The Senedd and Pierhead buildings.

The Senedd and Pierhead buildings.

FAQs: What happens next with Senedd reform?

Published 17/05/2024   |   Reading Time minutes

The Senedd Cymru (Members and Elections) Bill has cleared its final hurdle in the legislative process.

On 8 May, the Senedd voted by 43 to 16 to pass the Bill. This vote marks the beginning of a significant change for the Senedd in its milestone 25th year.

But this is not the end of the story for Senedd reform. This article looks at some key questions about what will happen next and the issues yet to be resolved.

When will the Bill become law?

The Bill has completed the legislative process in the Senedd. We’ve updated our Bill Summary to reflect the amendments made during that journey.

It is now in what is known as the ‘period of intimation’, where the Welsh Government’s Counsel General or the UK Government’s Attorney General have four weeks where, if they choose to do so, they can ask the Supreme Court to determine whether the Bill is within the Senedd’s legislative competence.

A UK Secretary of State can also stop a Bill from being submitted for Royal Assent if they have reasonable grounds to believe certain conditions apply. Our article looks at these powers in more detail.

If the Bill clears these steps, it will be sent to the King to receive Royal Assent and then become law.

Where will details for the 2026 election be set out?

While the Bill sets out the headline information about how Senedd elections will operate, much of detail will be left to a piece of secondary legislation known as the Conduct Order.

The original Conduct Order was made in 2007 following changes in the devolution settlement in Wales under the Government of Wales Act 2006. It has been reviewed and amended before each Senedd election.

We know that the Welsh Government has said it will consult on and remake a bilingual consolidated Conduct Order ahead of the 2026 Senedd elections. This will be the first time that the Order is available in both English and Welsh.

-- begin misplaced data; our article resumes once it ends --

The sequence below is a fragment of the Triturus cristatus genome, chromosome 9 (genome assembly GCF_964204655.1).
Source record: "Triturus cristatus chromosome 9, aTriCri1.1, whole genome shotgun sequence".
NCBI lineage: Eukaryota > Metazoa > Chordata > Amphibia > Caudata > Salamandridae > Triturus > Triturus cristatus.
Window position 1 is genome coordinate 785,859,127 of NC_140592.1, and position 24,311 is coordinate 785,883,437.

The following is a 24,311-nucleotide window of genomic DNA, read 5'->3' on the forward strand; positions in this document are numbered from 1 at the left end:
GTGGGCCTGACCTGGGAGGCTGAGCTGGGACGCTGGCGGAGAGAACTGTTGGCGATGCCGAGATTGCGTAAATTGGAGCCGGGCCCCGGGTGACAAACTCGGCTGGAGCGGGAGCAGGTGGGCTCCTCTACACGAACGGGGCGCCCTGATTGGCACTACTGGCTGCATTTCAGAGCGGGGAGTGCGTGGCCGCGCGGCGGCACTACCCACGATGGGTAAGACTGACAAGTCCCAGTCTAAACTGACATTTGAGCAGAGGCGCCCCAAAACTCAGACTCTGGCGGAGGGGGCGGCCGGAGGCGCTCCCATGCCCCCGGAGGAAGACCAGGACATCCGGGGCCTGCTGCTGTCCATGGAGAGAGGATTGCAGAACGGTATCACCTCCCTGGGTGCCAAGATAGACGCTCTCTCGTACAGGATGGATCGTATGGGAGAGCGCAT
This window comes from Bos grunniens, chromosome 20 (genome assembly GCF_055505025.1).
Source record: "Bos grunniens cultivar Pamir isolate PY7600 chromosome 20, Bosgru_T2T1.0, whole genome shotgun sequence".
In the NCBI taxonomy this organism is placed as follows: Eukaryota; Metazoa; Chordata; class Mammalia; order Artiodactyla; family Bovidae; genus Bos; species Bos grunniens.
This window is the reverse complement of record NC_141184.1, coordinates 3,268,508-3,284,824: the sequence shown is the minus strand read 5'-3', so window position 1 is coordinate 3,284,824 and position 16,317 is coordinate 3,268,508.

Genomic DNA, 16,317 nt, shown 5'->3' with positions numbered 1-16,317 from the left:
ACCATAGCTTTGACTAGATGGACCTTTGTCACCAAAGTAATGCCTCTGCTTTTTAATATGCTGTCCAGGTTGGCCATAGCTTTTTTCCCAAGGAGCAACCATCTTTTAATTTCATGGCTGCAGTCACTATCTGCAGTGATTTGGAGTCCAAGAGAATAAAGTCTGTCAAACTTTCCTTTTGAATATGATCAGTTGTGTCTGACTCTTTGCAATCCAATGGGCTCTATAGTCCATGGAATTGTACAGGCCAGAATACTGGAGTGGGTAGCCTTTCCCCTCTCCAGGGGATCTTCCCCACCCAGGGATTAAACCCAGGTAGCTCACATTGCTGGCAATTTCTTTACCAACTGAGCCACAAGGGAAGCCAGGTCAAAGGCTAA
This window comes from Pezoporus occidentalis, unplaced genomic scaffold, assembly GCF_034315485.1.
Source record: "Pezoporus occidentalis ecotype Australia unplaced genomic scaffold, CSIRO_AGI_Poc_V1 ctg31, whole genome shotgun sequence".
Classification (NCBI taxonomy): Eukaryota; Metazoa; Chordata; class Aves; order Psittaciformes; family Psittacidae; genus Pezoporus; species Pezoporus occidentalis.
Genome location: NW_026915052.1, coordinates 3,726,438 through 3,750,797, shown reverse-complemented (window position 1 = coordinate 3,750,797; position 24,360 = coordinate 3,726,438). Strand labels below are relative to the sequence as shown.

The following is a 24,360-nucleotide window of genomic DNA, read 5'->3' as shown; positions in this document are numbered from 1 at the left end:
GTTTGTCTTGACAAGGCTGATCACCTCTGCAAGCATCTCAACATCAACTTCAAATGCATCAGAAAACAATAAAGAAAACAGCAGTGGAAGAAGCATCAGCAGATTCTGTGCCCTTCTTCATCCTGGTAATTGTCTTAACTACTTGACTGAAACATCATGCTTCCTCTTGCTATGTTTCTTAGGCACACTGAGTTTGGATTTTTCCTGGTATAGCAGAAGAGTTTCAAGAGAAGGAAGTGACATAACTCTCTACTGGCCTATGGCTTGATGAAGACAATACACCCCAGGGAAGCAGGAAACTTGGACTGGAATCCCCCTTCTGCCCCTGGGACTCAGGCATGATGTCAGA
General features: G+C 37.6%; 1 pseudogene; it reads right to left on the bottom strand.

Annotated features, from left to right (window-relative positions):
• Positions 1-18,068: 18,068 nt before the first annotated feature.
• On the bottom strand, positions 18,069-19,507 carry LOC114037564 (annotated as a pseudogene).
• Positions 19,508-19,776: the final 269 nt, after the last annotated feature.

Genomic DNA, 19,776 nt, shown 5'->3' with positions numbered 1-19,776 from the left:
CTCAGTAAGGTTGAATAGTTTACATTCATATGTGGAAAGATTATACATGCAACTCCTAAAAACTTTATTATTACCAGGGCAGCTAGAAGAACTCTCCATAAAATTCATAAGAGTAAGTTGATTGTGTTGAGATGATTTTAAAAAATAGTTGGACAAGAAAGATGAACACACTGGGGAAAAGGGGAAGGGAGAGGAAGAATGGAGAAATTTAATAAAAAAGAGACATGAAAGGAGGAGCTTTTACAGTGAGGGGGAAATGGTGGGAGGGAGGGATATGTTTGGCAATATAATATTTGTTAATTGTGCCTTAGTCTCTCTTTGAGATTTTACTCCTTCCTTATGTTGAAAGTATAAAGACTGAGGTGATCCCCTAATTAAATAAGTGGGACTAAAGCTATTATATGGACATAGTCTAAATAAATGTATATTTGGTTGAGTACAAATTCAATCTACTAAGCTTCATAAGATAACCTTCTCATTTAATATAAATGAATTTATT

It will be updated to take account of the changes made by this Bill. The Chief Whip and Trefnydd, Jane Hutt MS, confirmed that there will then need to be further amendments made as a result of the Senedd Cymru (Electoral Candidate Lists) Bill, if its passed by the Senedd.

The Welsh Government has said it will consult on the draft Conduct Order in autumn 2024.

Will there be gender quotas in place for the next election?

There is a second piece of reform legislation being considered by the Senedd. It proposes legislative gender quotas for Senedd elections.

The Senedd Cymru (Electoral Candidate Lists) Bill introduces two types of gender quotas. One that relates to the candidates that political parties choose for a list in individual constituencies, and the other about how many women are in first position in each of the party’s lists across Wales.

This Bill is currently at Stage 1 of the Senedd’s legislative process, with a deadline of 7 June for committees to report.

Our article sets out this Bill’s proposals in more detail.

How will the Senedd’s constituency boundaries be chosen?

If the Senedd Cymru (Members and Elections) Bill receives Royal Assent, there will be a process put in place to review Senedd constituency boundaries for the first time.

This will be done through two reviews by a newly renamed Democracy and Boundary Commission Cymru (DBCC) (formerly the Local Democracy and Boundary Commission for Wales).